905 895 4521 ext. 6656 SDias@southlakeregional.org

Cancer Thriving and Surviving

Cancer: Thriving and Surviving (CTS) Program 

“Cancer: Thriving and Surviving (CTS) Program” is a 6- week workshop developed to help individuals who are cancer survivors to better manage their health and daily lives.  Classes are highly participatory. Mutual support and success builds participants’ confidence in their ability to manage their health and maintain active and fulfilling lives.

Cancer: Thriving and Surviving workshop was adapted from the Chronic Disease Self-management Program developed by Stanford University and has been tested for effectiveness.

Format

  • Small group workshop
  • 2.5 hours per session, 1 session per week for 6 weeks
  • It is the process in which the program is taught that makes it effective. Classes are highly participative, where mutual support and success build the participants’ confidence in their ability to manage their health and maintain active and fulfilling lives.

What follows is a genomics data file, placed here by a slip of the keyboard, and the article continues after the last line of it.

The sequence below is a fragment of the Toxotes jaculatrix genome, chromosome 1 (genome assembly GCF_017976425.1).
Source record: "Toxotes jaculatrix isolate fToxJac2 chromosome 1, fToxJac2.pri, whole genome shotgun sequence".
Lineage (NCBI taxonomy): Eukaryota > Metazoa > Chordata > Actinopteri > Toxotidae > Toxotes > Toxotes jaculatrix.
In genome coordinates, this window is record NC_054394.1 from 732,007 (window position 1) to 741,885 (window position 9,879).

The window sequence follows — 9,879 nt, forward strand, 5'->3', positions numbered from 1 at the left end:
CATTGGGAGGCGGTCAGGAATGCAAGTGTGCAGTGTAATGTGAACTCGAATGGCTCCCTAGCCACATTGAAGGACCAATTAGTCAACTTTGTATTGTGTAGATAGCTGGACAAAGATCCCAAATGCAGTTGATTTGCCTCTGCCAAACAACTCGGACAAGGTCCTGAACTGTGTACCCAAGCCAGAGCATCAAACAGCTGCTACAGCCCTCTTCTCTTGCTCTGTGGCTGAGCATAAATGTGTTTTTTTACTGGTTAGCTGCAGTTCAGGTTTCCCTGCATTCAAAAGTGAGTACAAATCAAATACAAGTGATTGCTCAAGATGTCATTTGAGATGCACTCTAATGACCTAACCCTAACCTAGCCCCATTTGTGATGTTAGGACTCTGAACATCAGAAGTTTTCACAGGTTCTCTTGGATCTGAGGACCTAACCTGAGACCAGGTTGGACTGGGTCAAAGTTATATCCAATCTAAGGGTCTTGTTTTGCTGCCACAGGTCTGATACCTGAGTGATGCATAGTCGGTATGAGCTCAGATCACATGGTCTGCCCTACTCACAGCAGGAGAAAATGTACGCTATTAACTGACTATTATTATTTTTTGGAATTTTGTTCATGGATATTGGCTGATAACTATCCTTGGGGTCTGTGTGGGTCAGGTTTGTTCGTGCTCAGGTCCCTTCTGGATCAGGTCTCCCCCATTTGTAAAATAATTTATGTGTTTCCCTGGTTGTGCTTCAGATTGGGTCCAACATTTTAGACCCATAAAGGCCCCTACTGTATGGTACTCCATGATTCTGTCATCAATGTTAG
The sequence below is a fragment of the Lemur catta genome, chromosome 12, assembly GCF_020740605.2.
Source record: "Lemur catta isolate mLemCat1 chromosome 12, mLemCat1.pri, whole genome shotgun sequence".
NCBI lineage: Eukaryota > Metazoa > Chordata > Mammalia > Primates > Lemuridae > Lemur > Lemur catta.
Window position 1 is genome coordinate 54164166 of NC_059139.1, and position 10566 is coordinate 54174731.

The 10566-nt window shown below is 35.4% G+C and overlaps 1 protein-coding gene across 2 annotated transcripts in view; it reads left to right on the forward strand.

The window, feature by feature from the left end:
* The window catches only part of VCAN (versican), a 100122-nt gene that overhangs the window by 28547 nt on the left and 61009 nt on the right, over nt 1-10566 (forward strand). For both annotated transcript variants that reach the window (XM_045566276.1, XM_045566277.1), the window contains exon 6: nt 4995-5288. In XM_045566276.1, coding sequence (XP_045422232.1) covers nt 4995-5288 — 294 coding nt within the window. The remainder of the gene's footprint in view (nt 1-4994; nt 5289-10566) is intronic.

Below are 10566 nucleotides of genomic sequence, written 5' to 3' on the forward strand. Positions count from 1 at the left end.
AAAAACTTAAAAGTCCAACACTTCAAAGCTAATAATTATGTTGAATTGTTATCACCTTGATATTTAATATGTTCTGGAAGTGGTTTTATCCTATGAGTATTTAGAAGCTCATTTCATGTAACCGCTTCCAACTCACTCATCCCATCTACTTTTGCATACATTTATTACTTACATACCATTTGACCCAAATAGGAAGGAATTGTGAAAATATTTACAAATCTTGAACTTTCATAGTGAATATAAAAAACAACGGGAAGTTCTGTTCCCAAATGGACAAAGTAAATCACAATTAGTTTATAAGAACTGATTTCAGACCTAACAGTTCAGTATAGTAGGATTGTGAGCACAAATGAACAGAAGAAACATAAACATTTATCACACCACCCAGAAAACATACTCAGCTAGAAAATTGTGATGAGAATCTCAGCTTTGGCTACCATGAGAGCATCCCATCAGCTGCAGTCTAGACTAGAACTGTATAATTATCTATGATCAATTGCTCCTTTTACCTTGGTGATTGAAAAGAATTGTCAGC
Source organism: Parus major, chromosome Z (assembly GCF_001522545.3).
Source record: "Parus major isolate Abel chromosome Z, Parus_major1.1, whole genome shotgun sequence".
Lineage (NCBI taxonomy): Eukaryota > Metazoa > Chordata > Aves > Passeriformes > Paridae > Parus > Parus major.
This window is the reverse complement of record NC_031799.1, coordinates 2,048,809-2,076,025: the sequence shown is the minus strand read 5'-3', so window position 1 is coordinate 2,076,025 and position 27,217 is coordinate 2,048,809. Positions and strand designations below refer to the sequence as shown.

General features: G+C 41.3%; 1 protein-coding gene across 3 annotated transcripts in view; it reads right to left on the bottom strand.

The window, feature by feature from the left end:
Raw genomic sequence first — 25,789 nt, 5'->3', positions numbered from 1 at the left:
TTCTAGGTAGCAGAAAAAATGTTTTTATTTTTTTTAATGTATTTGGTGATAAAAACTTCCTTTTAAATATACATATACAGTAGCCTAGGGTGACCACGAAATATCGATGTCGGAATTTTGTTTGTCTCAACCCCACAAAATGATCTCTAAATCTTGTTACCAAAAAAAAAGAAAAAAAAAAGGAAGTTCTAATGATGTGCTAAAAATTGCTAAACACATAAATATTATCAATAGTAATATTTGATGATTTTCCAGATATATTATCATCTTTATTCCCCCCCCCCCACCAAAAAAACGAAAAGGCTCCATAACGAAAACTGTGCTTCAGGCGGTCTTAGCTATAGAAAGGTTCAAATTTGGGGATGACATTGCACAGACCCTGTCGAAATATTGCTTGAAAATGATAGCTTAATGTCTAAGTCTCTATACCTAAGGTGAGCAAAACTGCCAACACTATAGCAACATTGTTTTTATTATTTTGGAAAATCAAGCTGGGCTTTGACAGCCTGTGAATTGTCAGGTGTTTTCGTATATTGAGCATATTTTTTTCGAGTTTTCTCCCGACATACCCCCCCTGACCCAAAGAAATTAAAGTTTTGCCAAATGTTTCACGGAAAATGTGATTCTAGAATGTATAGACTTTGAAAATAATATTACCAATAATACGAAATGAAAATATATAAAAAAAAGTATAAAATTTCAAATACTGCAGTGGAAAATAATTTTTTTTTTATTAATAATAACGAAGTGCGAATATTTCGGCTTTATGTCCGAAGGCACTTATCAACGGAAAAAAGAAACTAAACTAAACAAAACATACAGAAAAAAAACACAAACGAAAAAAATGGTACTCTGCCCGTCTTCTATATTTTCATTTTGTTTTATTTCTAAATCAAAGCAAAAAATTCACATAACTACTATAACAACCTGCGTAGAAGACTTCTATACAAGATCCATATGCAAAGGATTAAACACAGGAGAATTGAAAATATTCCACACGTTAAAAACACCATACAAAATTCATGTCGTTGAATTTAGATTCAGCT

Settings

  • Community settings such as senior centers, churches, libraries and hospitals.
  • Special attention will be given to making the location accessible to all.
  • A room large enough for all participants to gather comfortably, plus space for 2 leaders and their materials.

Participants

  • People who are managing cancer or are in remission
  • 12-16 participants per workshop

Participant Receive the following materials free: 

Subjects Taught

  • Techniques to deal with problems such as frustration, fatigue, pain, isolation, poor sleep and living with uncertainty
  • Appropriate exercise for regaining and maintaining flexibility, and endurance
  • Making decisions about treatment and complementary therapies
  • Communicating effectively with family, friends, and health professionals
  • Nutrition
  • Setting priorities
  • Relationships

(Note: Participants make weekly action plans, share experiences, and help each other solve problems they encounter in creating and carrying out their self-management program. Physicians and other health professionals both at Stanford and in the community have reviewed all materials in the workshop.)